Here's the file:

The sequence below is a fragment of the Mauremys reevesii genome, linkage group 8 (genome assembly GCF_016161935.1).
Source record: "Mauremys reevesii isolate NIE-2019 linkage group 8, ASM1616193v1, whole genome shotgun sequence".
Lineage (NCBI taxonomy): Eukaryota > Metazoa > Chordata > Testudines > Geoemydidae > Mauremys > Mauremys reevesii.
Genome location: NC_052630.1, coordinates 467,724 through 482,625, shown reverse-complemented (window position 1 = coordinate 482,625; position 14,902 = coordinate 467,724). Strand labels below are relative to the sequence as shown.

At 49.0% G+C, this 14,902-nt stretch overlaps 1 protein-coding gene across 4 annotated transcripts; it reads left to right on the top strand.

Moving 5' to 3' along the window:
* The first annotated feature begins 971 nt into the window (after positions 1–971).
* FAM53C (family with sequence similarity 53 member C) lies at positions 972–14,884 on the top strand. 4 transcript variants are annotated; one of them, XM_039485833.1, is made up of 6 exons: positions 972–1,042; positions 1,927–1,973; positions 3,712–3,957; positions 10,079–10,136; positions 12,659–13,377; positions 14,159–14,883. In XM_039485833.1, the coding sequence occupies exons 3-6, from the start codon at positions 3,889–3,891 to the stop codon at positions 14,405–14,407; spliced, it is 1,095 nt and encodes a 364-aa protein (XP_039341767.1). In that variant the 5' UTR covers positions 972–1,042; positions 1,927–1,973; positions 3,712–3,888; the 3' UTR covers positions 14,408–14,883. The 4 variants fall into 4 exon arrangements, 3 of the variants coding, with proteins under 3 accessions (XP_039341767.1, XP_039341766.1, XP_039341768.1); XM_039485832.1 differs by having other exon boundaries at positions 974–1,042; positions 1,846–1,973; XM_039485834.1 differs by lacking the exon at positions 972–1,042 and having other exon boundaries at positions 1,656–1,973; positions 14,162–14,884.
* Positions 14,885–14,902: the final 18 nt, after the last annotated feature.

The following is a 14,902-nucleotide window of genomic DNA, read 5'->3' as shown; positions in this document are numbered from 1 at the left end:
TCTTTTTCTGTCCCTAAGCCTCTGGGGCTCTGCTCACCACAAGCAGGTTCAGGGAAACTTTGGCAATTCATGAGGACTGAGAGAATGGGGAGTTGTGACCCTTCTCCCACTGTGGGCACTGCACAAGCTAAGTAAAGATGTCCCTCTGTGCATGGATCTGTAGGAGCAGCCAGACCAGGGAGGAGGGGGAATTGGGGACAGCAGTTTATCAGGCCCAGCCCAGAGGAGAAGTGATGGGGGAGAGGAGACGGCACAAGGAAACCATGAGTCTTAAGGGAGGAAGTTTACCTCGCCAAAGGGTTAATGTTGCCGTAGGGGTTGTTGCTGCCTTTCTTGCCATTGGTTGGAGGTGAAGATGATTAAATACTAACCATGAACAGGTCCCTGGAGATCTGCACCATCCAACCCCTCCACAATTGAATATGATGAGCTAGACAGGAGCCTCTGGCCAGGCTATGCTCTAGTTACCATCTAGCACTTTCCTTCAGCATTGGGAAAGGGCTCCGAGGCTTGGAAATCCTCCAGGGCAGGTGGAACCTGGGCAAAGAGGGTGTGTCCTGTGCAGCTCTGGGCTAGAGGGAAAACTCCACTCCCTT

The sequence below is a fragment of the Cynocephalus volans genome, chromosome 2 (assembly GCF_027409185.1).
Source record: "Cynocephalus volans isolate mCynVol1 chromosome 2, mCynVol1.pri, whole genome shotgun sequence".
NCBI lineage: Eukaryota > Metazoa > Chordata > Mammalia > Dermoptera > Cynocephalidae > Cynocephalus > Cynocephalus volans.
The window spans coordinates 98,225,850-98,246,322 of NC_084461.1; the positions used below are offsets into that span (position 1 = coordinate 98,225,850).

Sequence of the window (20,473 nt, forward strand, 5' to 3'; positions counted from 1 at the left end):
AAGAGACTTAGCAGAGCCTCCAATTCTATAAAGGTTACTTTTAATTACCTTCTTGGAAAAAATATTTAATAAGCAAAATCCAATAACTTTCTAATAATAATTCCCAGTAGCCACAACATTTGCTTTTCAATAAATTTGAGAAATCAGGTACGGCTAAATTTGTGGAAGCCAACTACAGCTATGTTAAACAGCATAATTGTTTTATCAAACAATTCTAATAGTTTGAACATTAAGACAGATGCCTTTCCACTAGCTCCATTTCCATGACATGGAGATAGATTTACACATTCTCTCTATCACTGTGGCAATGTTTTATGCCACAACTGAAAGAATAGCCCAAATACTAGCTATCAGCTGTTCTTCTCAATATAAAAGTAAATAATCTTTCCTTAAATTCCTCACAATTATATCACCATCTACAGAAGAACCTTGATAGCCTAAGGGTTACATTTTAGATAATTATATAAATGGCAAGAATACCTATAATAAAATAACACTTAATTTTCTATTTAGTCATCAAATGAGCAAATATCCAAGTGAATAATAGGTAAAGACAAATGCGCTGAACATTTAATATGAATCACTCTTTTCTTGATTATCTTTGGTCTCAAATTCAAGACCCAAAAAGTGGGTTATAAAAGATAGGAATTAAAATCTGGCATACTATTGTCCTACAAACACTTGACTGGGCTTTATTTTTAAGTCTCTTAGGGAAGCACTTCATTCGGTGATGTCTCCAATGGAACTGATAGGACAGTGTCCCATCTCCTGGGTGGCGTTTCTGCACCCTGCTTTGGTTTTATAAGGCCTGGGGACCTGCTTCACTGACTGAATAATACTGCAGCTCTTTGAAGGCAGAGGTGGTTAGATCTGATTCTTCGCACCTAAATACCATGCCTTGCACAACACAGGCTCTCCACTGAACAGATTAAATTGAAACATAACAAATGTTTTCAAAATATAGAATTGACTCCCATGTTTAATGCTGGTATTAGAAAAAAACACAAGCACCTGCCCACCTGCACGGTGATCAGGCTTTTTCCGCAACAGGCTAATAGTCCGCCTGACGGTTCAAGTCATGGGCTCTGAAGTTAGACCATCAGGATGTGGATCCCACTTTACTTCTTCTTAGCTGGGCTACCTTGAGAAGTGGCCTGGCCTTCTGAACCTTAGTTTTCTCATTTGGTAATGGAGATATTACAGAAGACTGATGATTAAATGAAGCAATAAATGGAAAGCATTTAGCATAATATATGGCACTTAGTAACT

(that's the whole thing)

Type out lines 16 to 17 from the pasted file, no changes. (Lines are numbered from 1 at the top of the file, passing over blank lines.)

Sequence of the window (20,473 nt, forward strand, 5' to 3'; positions counted from 1 at the left end):
AAGAGACTTAGCAGAGCCTCCAATTCTATAAAGGTTACTTTTAATTACCTTCTTGGAAAAAATATTTAATAAGCAAAATCCAATAACTTTCTAATAATAATTCCCAGTAGCCACAACATTTGCTTTTCAATAAATTTGAGAAATCAGGTACGGCTAAATTTGTGGAAGCCAACTACAGCTATGTTAAACAGCATAATTGTTTTATCAAACAATTCTAATAGTTTGAACATTAAGACAGATGCCTTTCCACTAGCTCCATTTCCATGACATGGAGATAGATTTACACATTCTCTCTATCACTGTGGCAATGTTTTATGCCACAACTGAAAGAATAGCCCAAATACTAGCTATCAGCTGTTCTTCTCAATATAAAAGTAAATAATCTTTCCTTAAATTCCTCACAATTATATCACCATCTACAGAAGAACCTTGATAGCCTAAGGGTTACATTTTAGATAATTATATAAATGGCAAGAATACCTATAATAAAATAACACTTAATTTTCTATTTAGTCATCAAATGAGCAAATATCCAAGTGAATAATAGGTAAAGACAAATGCGCTGAACATTTAATATGAATCACTCTTTTCTTGATTATCTTTGGTCTCAAATTCAAGACCCAAAAAGTGGGTTATAAAAGATAGGAATTAAAATCTGGCATACTATTGTCCTACAAACACTTGACTGGGCTTTATTTTTAAGTCTCTTAGGGAAGCACTTCATTCGGTGATGTCTCCAATGGAACTGATAGGACAGTGTCCCATCTCCTGGGTGGCGTTTCTGCACCCTGCTTTGGTTTTATAAGGCCTGGGGACCTGCTTCACTGACTGAATAATACTGCAGCTCTTTGAAGGCAGAGGTGGTTAGATCTGATTCTTCGCACCTAAATACCATGCCTTGCACAACACAGGCTCTCCACTGAACAGATTAAATTGAAACATAACAAATGTTTTCAAAATATAGAATTGACTCCCATGTTTAATGCTGGTATTAGAAAAAAACACAAGCACCTGCCCACCTGCACGGTGATCAGGCTTTTTCCGCAACAGGCTAATAGTCCGCCTGACGGTTCAAGTCATGGGCTCTGAAGTTAGACCATCAGGATGTGGATCCCACTTTACTTCTTCTTAGCTGGGCTACCTTGAGAAGTGGCCTGGCCTTCTGAACCTTAGTTTTCTCATTTGGTAATGGAGATATTACAGAAGACTGATGATTAAATGAAGCAATAAATGGAAAGCATTTAGCATAATATATGGCACTTAGTAACT